14 Veterans With Upcoming Opportunity To Opt Out Of Minor League Deals

MLB Trade Rumors

As part of last year’s collective bargaining agreement, MLB and the Players Association agreed to a few automatic opt-out dates for some veteran players on minor league contracts. Article XX(B) free agents — players with over six years of MLB service who finished the preceding season on a big league roster — who sign minor league contracts more than ten days before Opening Day now receive three uniform chances to retest free agency if they’re not added to the majors.

The first comes five days before the start of the season. For players who pass on that initial opt-out, they have additional windows to explore the open market on both May 1 and June 1 if they’ve yet to secure a spot on the 40-man roster. As that second opt-out date nears, it’s worth checking in on a few players with opt-outs under the CBA. We’ll also look at a few players who don’t meet those criteria but reportedly negotiated forthcoming opt-out dates into their own non-roster deals.

Anderson was an Article XX(B) player who passed on his first opt-out chance. The 35-year-old finished last season with nine outings (seven starts) for the Reds, allowing a 6.38 ERA in 24 innings. He returned to the organization and has started five games for their top affiliate in Louisville. He carries a 4.30 ERA over 23 frames with a modest 19% strikeout rate while walking 13% of opposing hitters. It’s not a great first few weeks but the Reds don’t have much certainty behind their top three starters. Connor Overton is on the injured list, while Luis Cessa has been rocked for 20 runs in 16 2/3 innings.

Devenski also forewent his Spring Training opt-out. The 32-year-old accepted a season-opening assignment to Triple-A Salt Lake, where he’s made seven relief outings. In nine innings, he’s allowed four runs with nine strikeouts and three walks. It’s a decent if not overwhelming performance. Devenski was an elite multi-inning relief option for the Astros between 2016-17 but he’s battled injuries and performance fluctuations since then. He threw 14 2/3 MLB innings between the Diamondbacks and Phillies last year, allowing an 8.59 ERA with a modest 17.5% strikeout rate but only walking one of the 67 hitters he faced. The Angels have a number of relievers who can’t be optioned to the minor leagues, perhaps reducing their flexibility to add another player of that ilk in Devenski.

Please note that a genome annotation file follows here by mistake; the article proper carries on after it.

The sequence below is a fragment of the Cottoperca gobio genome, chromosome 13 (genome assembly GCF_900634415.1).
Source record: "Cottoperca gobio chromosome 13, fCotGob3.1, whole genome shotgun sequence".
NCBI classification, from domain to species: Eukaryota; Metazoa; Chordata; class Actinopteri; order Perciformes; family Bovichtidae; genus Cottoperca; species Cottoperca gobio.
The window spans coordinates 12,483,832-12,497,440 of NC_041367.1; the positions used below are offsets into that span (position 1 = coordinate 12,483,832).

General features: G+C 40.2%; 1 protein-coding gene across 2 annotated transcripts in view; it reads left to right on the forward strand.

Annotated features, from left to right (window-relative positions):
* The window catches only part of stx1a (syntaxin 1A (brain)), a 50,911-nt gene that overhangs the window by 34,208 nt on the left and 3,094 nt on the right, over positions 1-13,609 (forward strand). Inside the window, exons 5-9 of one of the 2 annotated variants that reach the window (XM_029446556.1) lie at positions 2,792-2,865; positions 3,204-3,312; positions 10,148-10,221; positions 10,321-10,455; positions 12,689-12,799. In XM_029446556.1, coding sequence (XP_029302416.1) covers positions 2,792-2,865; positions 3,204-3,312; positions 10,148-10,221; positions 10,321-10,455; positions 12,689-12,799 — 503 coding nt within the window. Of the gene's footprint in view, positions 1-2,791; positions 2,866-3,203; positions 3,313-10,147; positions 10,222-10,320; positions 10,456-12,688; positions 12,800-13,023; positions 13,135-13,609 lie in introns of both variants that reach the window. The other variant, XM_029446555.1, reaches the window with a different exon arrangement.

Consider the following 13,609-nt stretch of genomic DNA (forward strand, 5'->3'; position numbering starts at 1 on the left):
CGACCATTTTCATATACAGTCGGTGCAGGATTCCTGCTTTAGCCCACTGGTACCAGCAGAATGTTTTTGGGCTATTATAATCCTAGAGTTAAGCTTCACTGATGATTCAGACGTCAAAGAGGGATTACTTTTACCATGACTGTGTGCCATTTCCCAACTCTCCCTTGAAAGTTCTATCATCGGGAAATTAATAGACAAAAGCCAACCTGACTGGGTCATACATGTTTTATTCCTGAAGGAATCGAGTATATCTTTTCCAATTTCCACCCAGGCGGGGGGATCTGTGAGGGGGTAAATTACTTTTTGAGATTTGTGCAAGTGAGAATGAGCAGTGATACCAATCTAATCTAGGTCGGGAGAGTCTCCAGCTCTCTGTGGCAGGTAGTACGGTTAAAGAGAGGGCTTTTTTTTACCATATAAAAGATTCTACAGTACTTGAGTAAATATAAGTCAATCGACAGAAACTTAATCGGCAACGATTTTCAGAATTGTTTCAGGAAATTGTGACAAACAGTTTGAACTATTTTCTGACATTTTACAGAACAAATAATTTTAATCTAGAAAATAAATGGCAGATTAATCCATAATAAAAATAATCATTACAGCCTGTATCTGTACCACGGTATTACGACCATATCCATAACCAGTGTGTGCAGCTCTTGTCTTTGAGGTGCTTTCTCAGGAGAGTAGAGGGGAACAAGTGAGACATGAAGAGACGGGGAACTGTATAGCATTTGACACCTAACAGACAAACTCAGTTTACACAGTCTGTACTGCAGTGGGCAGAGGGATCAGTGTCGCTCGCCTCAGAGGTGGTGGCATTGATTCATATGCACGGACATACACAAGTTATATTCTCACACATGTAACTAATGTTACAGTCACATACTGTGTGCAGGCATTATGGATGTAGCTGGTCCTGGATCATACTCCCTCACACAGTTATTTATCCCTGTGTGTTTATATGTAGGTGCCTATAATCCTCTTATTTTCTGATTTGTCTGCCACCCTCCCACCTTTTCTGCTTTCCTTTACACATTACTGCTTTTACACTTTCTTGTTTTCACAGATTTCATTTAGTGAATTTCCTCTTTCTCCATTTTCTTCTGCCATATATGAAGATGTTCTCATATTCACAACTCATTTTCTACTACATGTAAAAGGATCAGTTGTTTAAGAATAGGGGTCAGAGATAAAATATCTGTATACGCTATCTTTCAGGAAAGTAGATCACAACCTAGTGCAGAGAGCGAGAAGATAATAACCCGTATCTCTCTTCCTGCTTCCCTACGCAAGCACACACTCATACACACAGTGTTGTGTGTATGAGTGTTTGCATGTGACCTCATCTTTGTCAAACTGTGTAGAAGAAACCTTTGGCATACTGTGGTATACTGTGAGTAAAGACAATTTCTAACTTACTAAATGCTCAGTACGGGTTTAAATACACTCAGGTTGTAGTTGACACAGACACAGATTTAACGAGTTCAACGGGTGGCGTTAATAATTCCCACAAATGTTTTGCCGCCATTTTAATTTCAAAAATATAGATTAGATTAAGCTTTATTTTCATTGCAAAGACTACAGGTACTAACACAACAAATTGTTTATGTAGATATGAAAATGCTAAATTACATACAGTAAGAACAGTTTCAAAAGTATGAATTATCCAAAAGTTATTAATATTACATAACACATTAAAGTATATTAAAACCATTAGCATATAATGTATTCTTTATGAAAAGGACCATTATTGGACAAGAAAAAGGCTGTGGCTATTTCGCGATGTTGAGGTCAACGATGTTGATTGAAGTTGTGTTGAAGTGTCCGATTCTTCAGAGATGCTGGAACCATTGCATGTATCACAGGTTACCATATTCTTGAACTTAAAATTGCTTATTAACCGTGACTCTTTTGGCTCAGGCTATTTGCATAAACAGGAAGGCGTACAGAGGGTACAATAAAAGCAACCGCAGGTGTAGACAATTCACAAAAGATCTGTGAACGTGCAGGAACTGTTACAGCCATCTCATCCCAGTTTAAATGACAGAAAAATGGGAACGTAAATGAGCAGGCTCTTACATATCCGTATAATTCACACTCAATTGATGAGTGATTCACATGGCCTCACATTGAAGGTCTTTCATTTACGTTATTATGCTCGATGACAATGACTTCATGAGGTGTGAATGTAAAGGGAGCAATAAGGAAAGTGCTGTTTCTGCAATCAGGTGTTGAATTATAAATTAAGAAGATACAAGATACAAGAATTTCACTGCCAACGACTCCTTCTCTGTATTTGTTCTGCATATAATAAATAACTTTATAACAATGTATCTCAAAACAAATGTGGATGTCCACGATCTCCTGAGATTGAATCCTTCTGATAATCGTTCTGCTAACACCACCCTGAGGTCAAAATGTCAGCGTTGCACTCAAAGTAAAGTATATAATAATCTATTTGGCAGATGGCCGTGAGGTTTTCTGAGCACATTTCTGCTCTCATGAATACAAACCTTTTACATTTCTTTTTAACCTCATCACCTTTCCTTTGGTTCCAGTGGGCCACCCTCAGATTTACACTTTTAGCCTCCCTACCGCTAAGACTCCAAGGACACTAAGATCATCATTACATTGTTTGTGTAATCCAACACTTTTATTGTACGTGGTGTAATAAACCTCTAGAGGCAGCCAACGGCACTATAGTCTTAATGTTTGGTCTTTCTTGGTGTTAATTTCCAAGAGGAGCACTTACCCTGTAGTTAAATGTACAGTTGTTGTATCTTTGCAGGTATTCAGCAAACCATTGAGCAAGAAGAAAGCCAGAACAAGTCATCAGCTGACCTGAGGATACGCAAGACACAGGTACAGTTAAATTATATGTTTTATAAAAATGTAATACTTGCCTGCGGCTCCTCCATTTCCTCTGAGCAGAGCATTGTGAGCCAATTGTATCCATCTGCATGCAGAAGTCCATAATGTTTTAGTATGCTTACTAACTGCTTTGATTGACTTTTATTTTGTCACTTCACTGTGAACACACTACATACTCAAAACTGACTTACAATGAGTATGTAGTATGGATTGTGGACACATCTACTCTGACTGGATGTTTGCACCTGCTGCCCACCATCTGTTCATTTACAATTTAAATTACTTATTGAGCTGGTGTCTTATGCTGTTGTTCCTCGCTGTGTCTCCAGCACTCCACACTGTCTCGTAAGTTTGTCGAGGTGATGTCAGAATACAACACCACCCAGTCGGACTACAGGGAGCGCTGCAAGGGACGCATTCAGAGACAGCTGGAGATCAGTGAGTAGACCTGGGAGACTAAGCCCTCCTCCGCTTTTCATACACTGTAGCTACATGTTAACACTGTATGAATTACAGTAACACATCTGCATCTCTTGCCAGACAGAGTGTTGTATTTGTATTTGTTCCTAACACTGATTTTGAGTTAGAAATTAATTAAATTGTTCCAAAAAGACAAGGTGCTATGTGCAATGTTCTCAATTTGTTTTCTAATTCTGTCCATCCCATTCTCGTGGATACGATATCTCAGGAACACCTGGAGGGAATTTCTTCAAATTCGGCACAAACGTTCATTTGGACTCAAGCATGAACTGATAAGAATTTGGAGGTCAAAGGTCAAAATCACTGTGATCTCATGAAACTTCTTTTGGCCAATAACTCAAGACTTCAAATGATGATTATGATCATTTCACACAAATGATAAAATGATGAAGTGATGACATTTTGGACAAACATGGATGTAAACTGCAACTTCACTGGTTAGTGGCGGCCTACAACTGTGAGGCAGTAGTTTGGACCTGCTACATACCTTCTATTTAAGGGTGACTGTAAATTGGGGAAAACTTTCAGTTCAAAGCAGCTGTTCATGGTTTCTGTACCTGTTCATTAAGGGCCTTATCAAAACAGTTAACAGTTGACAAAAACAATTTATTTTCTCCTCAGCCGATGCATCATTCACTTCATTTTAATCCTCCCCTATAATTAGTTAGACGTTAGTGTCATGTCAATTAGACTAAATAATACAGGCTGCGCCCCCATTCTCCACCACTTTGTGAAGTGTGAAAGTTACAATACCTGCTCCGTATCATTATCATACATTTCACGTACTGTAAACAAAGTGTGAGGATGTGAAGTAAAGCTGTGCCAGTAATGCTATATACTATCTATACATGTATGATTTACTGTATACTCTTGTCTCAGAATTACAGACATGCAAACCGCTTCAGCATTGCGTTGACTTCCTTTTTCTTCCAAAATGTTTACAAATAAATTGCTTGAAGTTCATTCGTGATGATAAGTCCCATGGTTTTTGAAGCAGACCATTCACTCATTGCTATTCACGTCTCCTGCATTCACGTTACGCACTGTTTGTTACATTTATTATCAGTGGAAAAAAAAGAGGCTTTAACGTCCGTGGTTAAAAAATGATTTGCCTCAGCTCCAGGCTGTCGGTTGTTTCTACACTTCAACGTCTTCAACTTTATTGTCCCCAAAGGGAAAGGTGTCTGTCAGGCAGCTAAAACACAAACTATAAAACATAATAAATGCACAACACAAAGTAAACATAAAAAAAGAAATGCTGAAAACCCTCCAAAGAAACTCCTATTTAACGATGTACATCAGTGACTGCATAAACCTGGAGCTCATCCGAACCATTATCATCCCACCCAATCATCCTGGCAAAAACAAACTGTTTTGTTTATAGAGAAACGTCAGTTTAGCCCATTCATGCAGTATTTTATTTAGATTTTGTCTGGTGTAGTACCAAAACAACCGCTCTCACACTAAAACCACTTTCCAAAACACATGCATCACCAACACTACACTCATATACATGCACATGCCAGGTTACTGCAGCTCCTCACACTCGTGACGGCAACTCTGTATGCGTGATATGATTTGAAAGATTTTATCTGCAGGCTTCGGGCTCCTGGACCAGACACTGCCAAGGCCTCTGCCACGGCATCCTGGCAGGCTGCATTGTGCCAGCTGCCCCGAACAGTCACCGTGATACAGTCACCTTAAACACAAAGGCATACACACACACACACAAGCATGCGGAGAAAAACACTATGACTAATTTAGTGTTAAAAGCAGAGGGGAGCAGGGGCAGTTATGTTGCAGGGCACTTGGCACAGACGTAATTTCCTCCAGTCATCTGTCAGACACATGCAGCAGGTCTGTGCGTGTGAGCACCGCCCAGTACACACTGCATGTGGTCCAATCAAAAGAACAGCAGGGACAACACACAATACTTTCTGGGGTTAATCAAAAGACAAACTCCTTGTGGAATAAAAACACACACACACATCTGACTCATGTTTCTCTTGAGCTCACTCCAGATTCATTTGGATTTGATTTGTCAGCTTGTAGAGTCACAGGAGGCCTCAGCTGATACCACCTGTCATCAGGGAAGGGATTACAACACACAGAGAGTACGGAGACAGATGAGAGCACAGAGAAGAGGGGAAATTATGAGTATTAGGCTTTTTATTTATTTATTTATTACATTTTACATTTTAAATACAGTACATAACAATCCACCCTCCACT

Doolittle bypassed an opt-out chance in Spring Training after returning to Washington over the winter. He’s spent the year on the injured list as he continues to work back from last summer’s internal brace UCL surgery. The veteran threw a live batting practice session this week and could see game action in the not too distant future (via MLB.com injury tracker). It stands to reason he’ll stick with the Nats.

Duffy has spent the season on the injured list. He’s working back from forearm issues that have prevented him from throwing a major league pitch since July 2021. He already passed on a Spring Training opt-out and seems likely to do so again.

Ortega built an April 29 opt-out date into the minor league deal he signed with the Rangers earlier this month. He’d spent the spring in camp with the Yankees but didn’t crack New York’s roster and retested the market. Since signing with Texas, he’s played 17 games for Triple-A Round Rock. He carries a middling .219/.324/.313 line with one homer through 74 plate appearances. He’s drawing plenty of walks but not hitting for power and striking out a little more often than he has in recent seasons.

The lefty-hitting outfielder is coming off a reasonable .241/.331/.358 showing for the Cubs in 2022. He’s capable of playing all three outfield spots but is probably best suited for a corner. Texas has gotten strong early-season work from minor league signee Travis Jankowski and has Adolis García and Leody Taveras penciled into starting roles. The Rangers haven’t gotten much production from any of their left field options aside from Jankowski, though, and it’s questionable how long the journeyman can keep up anything approaching his current .340/.415/.447 pace.

Gamel, 31 next month, has been a decent left-handed platoon outfielder in recent seasons. He typically hits around a league average level, including a .232/.324/.369 line over 115 games with the Pirates last year. After signing with the Rays, he’s off to a .217/.316/.406 start in 79 plate appearances at Triple-A Durham. He’s walking at a customarily strong 12.7% clip but has gone down on strikes in more than 30% of his trips. Left-handed hitting outfielders Josh Lowe and Luke Raley have had excellent starts for Tampa Bay, which could make it hard for Gamel to play his way into the MLB mix anytime soon.